Annotated Bibliography

Boud, D., R. Keogh and D. Walker (Eds.). 1985. Reflection: Turning Experience into Learning. London: Kogan Page.
Boud et al. (1985, 7) note that experience alone is not sufficient for learning and pose the following questions: What is it that turns experience into learning? What specifically enables learners to gain the maximum benefit from the situations they find themselves in? How can they apply their experience in new contexts? Boud et al. (1985) suggest that structured reflection is the key to learning from experience, and that reflection can be very difficult. "Perhaps if we can sharpen our consciousness of what reflection in learning can involve and how it can be influenced then we may be able to improve our own practice of learning and help those who learn with us" (emphasis added, Boud et al. 1985, 8).

Boud et al. (1985, 7) tie the timing of reflective activities to the three stages in experience-based learning: preparation, engagement, and processing, underscoring the importance of including reflective activity at each stage. In the preparatory phase, students examine what is required of them and the demands of their field site; during the experience, they process a variety of inputs arising from the field site; finally, they must consider and consolidate what they have experienced.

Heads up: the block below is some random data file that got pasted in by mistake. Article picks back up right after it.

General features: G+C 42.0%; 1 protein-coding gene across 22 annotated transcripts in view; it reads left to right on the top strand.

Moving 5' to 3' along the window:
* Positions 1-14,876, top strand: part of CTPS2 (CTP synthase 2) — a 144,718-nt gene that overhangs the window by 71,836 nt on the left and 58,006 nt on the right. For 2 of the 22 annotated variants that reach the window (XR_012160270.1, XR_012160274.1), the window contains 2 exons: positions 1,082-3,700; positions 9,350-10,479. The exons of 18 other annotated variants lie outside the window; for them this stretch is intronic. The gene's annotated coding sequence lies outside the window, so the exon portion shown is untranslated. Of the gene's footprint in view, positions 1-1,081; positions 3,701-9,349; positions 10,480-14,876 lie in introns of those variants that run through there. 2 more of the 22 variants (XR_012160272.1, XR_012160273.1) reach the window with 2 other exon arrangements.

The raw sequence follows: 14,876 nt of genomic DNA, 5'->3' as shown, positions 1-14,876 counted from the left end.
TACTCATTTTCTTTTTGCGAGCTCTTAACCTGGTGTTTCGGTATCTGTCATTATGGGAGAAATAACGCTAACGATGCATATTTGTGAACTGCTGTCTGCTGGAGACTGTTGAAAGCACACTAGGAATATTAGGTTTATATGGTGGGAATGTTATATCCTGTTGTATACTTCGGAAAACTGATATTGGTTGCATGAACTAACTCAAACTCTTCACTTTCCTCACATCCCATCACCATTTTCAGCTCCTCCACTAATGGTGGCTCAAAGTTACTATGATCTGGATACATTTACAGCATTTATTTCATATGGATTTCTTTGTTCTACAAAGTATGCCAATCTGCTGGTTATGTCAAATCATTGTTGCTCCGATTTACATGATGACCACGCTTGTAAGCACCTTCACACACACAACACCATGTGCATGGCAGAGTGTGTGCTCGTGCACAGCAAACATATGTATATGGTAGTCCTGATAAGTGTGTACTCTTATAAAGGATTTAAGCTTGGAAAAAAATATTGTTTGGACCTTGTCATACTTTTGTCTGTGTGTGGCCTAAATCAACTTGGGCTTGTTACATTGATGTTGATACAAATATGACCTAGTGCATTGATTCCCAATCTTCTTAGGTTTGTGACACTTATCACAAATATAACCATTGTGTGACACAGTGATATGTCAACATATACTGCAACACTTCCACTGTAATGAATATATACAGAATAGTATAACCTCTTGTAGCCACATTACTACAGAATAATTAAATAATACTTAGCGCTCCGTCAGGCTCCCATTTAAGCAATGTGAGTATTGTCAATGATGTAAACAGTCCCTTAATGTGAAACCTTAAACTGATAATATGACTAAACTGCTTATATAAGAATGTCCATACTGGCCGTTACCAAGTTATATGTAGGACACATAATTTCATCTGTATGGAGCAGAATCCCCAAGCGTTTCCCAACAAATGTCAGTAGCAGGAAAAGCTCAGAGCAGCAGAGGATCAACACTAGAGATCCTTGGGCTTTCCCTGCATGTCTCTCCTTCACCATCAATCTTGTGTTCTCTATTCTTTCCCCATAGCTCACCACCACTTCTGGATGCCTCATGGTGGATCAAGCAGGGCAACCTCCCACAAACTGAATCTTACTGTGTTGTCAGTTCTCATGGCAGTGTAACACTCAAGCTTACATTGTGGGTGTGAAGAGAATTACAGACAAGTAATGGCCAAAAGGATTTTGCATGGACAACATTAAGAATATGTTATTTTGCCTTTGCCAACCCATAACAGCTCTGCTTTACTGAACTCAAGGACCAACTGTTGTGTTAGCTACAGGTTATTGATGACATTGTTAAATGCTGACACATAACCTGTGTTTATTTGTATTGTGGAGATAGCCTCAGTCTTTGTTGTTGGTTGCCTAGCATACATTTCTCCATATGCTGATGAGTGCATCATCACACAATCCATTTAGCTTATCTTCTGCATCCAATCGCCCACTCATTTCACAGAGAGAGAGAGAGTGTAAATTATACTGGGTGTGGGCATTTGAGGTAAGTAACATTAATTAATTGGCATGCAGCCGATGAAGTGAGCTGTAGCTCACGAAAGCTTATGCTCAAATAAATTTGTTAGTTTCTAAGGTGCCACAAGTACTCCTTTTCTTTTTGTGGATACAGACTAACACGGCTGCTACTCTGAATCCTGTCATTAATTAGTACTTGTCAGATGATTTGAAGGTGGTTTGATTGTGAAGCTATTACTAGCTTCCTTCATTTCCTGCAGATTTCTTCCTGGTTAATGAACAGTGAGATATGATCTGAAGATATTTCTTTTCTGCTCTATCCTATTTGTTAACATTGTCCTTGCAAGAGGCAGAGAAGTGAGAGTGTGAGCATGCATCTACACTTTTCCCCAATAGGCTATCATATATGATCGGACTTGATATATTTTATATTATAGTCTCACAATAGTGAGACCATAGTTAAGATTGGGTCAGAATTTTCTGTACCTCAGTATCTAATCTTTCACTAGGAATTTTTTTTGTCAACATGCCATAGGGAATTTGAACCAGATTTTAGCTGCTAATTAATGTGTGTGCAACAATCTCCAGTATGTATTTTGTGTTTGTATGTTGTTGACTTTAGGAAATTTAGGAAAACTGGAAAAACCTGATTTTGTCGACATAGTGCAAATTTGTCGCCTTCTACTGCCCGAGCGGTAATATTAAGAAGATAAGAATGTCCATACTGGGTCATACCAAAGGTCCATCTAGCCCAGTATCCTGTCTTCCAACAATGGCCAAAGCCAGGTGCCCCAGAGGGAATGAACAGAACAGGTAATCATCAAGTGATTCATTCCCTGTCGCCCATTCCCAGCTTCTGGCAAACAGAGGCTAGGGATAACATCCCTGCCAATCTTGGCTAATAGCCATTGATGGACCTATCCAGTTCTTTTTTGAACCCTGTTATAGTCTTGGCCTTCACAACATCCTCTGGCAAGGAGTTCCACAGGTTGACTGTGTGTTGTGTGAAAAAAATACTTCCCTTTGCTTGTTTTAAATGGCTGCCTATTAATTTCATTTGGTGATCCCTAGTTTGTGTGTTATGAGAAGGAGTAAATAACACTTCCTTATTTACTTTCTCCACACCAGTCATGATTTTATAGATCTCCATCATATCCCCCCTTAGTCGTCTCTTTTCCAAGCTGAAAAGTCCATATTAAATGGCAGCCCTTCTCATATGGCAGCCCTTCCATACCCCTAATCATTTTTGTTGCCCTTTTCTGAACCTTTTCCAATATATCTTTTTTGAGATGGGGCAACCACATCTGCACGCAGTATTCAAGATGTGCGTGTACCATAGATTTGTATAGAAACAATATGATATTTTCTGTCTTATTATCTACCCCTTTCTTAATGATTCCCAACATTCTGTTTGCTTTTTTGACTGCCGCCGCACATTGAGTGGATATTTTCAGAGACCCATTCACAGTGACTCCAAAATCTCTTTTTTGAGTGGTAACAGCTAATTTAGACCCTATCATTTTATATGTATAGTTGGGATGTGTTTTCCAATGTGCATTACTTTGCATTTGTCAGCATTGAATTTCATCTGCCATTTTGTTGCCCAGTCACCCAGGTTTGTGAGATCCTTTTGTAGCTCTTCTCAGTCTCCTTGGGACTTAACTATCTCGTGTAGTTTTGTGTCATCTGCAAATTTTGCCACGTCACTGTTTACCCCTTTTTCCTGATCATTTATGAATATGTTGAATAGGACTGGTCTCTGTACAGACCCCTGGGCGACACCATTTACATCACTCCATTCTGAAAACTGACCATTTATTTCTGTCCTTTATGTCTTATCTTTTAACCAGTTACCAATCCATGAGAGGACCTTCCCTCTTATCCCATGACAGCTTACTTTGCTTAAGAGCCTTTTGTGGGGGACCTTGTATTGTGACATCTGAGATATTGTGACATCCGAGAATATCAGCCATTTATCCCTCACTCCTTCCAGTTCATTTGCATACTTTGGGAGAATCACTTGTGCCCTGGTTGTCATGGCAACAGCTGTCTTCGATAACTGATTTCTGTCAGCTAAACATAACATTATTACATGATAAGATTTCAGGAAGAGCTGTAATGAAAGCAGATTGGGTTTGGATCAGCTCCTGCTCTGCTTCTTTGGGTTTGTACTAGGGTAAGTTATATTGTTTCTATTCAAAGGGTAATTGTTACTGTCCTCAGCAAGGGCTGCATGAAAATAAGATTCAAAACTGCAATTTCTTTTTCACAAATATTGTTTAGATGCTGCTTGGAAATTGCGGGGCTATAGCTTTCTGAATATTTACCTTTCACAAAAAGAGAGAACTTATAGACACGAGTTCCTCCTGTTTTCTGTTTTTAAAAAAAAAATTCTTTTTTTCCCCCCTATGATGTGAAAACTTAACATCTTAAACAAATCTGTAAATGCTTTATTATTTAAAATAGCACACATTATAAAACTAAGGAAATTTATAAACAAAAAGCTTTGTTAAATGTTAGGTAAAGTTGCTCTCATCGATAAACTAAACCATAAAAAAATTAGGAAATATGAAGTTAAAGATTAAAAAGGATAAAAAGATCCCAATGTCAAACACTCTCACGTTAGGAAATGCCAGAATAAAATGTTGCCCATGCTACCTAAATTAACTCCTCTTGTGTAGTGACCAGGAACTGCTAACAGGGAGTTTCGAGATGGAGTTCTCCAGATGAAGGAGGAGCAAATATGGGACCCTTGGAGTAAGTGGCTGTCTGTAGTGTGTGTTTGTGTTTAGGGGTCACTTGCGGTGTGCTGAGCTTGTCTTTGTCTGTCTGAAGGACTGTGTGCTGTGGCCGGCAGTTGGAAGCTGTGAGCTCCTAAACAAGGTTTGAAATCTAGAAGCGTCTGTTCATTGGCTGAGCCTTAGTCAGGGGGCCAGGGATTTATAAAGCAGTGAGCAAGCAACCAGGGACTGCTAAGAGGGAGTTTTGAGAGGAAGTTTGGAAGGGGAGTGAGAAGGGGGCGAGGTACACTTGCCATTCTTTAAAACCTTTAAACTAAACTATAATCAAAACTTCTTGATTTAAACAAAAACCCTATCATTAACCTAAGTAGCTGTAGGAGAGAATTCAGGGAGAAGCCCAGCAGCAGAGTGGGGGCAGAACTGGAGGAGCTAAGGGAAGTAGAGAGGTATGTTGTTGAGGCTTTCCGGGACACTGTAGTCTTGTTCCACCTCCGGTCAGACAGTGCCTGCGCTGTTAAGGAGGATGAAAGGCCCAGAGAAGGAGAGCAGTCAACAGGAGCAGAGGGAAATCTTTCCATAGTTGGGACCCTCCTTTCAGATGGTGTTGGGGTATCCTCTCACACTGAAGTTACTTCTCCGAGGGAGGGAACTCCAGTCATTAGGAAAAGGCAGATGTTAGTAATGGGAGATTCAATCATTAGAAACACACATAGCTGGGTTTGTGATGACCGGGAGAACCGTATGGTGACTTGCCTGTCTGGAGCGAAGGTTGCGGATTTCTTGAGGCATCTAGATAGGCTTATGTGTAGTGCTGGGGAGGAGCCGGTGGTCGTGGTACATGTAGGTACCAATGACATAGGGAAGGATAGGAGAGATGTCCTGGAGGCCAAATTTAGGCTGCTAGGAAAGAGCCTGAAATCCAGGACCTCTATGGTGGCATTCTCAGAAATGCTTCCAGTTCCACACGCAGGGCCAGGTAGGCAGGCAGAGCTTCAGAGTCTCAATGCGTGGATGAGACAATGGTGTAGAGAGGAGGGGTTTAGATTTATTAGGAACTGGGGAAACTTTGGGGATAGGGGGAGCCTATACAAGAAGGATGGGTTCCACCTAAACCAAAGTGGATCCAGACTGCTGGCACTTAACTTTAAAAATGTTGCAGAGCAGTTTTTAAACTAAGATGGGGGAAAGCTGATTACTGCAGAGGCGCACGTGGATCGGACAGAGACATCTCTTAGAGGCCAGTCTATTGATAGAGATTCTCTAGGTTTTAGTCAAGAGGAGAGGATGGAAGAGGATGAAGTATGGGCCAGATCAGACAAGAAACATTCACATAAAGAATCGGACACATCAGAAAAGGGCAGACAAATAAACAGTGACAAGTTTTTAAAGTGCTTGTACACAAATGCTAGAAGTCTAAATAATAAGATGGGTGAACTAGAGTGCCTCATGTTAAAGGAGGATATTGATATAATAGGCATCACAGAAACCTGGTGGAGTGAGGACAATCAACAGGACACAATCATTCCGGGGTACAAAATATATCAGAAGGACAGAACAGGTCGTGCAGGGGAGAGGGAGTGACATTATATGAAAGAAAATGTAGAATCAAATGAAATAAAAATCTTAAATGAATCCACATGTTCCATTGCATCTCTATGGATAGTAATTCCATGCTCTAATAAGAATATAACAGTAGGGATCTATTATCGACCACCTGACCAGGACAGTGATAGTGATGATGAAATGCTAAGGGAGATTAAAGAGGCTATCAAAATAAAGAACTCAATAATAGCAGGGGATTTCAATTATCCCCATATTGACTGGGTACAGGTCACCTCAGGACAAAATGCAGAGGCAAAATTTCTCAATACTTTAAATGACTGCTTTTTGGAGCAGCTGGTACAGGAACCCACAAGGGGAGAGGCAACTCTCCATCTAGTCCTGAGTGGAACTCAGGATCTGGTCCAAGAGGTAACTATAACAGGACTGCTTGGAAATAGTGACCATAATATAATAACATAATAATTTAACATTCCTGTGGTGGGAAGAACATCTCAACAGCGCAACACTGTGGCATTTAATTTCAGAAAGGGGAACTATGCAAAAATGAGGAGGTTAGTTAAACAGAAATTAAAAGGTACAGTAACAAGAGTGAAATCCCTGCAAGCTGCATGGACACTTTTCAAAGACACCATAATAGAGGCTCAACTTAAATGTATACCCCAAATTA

Claxton C. S., P. H. Murrell .1987. Learning Styles: Implications for Improving Educational Practice. ASHE-ERIC Higher Education Report No. 4. Washington D.C.: The George Washington University.